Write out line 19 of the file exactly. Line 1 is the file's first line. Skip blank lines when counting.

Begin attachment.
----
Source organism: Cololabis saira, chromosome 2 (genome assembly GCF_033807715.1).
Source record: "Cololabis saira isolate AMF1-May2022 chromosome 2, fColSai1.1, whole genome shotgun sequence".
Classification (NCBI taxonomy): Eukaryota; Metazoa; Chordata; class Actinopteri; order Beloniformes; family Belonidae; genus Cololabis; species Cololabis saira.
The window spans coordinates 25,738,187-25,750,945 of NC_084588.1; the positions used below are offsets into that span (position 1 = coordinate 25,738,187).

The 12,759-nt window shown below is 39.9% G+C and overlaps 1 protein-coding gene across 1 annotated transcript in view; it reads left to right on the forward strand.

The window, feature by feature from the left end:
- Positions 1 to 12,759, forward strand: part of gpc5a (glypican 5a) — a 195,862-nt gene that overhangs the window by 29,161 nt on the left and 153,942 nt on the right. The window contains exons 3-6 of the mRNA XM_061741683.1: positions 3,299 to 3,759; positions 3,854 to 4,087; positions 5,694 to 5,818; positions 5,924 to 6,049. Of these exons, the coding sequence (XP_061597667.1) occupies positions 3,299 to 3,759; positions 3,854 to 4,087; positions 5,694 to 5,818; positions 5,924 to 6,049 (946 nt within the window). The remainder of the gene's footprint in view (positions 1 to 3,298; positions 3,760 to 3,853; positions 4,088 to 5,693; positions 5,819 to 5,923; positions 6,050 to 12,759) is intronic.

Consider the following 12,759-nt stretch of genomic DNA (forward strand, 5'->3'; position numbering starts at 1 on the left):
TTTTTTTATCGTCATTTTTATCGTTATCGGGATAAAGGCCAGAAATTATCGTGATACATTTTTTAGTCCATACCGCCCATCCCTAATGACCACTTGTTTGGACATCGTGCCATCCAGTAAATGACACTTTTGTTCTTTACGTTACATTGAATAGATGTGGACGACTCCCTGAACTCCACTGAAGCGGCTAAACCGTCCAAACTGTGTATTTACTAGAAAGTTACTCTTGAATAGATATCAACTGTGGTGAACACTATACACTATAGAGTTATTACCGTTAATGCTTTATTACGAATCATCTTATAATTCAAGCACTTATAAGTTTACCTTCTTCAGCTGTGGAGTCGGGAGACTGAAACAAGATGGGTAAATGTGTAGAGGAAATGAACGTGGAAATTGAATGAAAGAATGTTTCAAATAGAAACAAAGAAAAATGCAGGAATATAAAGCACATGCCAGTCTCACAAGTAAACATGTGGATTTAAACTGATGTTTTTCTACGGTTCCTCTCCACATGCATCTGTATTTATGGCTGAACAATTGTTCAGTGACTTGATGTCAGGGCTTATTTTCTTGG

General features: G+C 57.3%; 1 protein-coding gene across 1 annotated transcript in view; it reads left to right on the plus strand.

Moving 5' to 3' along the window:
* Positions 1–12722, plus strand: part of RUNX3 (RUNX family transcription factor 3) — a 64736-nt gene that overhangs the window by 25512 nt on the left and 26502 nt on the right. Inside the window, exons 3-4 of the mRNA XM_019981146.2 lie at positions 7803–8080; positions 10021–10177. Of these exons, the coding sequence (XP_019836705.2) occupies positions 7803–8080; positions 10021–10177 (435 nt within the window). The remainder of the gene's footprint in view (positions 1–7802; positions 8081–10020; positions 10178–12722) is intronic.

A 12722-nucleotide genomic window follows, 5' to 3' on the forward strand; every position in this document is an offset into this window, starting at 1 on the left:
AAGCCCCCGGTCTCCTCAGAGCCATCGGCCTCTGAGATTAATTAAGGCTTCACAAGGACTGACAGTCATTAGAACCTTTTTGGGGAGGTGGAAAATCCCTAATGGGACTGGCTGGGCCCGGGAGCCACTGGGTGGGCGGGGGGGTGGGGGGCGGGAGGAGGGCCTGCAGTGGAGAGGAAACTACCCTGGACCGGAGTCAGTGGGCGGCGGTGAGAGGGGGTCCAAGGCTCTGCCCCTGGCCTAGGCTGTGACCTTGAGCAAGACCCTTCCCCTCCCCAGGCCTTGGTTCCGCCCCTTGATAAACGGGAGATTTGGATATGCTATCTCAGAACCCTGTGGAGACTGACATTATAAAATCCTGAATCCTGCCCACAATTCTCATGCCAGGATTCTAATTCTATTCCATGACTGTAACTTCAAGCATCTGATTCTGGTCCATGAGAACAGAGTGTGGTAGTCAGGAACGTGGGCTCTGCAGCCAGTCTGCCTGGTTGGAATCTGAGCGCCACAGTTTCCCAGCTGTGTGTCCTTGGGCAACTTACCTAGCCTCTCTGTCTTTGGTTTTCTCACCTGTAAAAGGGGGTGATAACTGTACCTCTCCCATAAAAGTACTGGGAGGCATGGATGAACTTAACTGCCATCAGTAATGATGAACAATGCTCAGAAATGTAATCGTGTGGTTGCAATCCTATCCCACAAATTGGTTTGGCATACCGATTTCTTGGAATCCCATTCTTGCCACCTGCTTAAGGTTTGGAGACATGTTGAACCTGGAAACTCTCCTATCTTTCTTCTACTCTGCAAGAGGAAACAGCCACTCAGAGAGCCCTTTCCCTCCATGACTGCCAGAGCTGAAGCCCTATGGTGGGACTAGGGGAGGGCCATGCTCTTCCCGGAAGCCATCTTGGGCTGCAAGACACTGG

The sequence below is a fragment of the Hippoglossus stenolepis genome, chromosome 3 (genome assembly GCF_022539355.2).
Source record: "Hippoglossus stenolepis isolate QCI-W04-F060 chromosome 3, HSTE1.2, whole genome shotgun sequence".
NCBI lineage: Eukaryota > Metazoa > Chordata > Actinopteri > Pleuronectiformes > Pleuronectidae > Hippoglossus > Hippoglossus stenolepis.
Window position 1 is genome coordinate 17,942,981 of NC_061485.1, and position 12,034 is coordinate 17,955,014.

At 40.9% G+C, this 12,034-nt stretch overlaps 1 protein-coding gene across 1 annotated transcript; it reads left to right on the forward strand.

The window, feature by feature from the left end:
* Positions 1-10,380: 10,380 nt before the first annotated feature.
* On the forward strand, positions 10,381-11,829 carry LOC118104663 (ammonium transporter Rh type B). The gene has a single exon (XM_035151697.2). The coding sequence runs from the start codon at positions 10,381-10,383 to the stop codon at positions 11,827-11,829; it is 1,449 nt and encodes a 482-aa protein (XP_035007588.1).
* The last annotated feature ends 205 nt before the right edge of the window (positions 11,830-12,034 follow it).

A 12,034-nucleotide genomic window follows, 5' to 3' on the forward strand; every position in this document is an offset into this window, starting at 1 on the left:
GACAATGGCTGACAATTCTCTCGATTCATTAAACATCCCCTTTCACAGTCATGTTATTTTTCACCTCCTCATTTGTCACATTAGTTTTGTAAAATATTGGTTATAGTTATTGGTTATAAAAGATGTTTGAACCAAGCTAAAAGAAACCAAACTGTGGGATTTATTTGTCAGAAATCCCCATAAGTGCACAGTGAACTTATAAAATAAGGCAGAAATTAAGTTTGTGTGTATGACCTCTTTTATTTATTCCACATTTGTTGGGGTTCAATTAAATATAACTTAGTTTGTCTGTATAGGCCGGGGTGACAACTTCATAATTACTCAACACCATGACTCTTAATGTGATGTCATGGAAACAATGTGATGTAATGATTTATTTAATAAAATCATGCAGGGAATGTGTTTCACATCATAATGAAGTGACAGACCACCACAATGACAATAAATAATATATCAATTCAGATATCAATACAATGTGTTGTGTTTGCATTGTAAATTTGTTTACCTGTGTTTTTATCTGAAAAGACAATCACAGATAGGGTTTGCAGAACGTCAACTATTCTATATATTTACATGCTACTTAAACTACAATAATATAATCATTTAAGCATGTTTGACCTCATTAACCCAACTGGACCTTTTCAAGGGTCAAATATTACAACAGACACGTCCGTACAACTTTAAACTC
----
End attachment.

At 40.9% G+C, this 12,034-nt stretch overlaps 1 protein-coding gene across 1 annotated transcript; it reads left to right on the forward strand.